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    Home > Active Ingredient News > Digestive System Information > BMC Gastroenterology: Correlation between adult waist-to-height ratio and non-alcoholic fatty liver disease

    BMC Gastroenterology: Correlation between adult waist-to-height ratio and non-alcoholic fatty liver disease

    • Last Update: 2021-06-01
    • Source: Internet
    • Author: User
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    In recent decades, with the rapid changes in social and economic development and life>non-alcoholic fatty liver disease (NAFLD) is a sharp rise in prevalence worldwide.
    It is estimated that more than a quarter of individuals in the world have NAFLD, which has become one of the most common chronic diseases.
    However, because injuries from NAFLD are usually chronic and asymptomatic, the actual prevalence may be underestimated.
    Therefore, the early detection of important risk factors for NAFLD is an urgent clinical need to be addressed.
    Waist circumference (WC) and body mass index (BMI) are currently the most widely used indicators to assess obesity and NAFLD.
    In recent years, in-depth studies have found that waist circumference to height ratio (WHTR) can better assess central obesity and
    diabetes , High blood pressure and other metabolic diseases.
    Therefore, this study aims to explore the relationship between WHtR and NAFLD.

    In recent decades, with the rapid changes in social and economic development and life>non-alcoholic fatty liver disease (NAFLD) is a sharp rise in prevalence worldwide.
    Non-alcoholic fatty liver diabetes

     


    This study included a total of 14,125 participants.
    In order to more intuitively understand the association between WHtR and NAFLD, the researchers grouped WHtR values ​​into quintiles and used a multivariate logistic regression model to evaluate WHtR and its quintiles.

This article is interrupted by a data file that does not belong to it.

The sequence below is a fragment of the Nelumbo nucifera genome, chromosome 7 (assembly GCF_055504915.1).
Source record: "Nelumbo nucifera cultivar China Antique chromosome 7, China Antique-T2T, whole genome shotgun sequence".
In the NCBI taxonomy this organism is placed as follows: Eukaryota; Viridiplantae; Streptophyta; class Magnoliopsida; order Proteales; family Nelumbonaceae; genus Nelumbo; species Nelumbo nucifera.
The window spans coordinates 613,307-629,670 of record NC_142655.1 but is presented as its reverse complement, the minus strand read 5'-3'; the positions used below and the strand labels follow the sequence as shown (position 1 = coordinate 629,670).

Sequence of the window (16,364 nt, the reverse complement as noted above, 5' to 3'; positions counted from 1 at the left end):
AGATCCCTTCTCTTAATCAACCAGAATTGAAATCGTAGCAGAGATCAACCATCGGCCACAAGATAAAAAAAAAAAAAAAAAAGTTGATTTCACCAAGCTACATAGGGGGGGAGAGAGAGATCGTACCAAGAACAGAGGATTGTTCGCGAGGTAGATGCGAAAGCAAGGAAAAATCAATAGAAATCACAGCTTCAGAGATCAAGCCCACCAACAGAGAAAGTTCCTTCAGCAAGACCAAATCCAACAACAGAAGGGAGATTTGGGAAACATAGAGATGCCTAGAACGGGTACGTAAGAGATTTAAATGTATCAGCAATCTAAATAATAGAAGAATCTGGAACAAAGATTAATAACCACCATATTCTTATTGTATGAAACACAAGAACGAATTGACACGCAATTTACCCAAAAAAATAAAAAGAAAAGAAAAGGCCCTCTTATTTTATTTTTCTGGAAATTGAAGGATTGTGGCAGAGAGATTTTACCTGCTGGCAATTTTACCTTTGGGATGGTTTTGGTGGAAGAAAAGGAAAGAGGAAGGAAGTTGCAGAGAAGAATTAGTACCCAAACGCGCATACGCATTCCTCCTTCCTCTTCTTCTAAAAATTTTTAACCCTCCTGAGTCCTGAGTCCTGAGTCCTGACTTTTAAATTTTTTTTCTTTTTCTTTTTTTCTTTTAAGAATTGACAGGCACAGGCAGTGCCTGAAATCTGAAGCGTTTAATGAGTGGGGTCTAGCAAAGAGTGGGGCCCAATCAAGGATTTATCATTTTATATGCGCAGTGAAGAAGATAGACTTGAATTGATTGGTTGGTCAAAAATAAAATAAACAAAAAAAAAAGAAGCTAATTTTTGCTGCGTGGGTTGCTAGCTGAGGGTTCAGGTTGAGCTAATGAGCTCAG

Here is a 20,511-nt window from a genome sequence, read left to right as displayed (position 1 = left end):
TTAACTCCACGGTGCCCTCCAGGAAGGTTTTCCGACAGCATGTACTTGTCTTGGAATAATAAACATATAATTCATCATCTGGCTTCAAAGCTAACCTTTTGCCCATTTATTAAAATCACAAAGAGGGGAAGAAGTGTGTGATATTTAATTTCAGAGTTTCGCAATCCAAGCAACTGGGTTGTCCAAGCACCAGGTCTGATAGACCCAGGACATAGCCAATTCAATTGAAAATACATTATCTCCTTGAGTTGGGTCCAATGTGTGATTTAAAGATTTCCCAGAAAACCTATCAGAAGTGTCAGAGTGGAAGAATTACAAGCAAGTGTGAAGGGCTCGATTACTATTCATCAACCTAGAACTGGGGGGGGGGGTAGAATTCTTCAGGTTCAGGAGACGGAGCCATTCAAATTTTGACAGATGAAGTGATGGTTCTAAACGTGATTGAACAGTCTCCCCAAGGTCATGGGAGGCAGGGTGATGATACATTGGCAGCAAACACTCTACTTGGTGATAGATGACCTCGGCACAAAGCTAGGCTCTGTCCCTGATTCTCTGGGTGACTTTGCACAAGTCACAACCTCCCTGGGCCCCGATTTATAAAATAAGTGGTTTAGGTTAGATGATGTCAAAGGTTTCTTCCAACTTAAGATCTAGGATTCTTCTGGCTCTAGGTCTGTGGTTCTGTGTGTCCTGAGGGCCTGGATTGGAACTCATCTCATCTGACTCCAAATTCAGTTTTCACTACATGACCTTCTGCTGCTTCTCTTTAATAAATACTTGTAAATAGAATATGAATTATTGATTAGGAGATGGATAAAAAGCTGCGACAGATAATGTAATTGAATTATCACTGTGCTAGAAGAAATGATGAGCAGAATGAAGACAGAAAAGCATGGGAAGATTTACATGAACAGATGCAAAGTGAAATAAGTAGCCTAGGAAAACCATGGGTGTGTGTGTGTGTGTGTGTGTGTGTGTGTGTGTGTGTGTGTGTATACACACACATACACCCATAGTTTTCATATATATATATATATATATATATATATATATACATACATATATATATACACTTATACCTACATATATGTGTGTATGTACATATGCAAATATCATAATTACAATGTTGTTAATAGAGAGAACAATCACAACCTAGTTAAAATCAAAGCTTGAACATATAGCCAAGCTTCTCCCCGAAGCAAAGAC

Digits and NAFLD risk.
    In addition, a generalized additive model is used to model the relationship between WHtR and NAFLD to explore the nonlinear relationship between them.

     


    The prevalence of NAFLD among the participants in this study was 17.
    59%, and the average age was 43.
    53±8.
    89 years.
    Researchers found that for every unit increase in WHtR, the risk of NAFLD increased by 66%.
    In addition, in the WHtR quintile array, the participants with the 1st quintile, the 2nd quintile, the 3rd quintile, the 4th quintile, and the 5th quintile The risk of NAFLD increased 3.
    62 times, 5.
    98 times, 9.
    55 times and 11.
    08 times, respectively.
    Non-linear relationship analysis revealed the threshold and saturation effects between WHtR and NAFLD.
    WHtR about 0.
    4 may be the threshold effect of NAFLD risk, and 0.
    6 may be the saturation effect of NAFLD risk.
    In addition, subgroup analysis showed that the interaction between WHtR and BMI is significant.

    Figure: The incidence of WHtR and NAFLD presents threshold and saturation effects

    Figure: The incidence of WHtR and NAFLD presents threshold and saturation effects


      The results of this study show that in adults, WHtR is associated with an increased incidence of NAFLD, and the association is not purely linear but non-linear, with significant threshold and saturation effects.

      The results of this study show that in adults, WHtR is associated with an increased incidence of NAFLD, and the association is not purely linear but non-linear, with significant threshold and saturation effects.

     

     

    Original source

    Guotai Sheng.
    Et al.
    biomedcentral.
    com/articles/10.
    1186/s12876-021-01824-3" target="_blank" rel="noopener">Waist-to-height ratio and non-alcoholic fatty liver disease in adults.
    BMC Gastroenterology.
    2021.

    biomedcentral.
    com/articles/10.
    1186/s12876-021-01824-3" target="_blank" rel="noopener">Waist-to-height ratio and non-alcoholic fatty liver disease in adults.
    BMC Gastroenterology.


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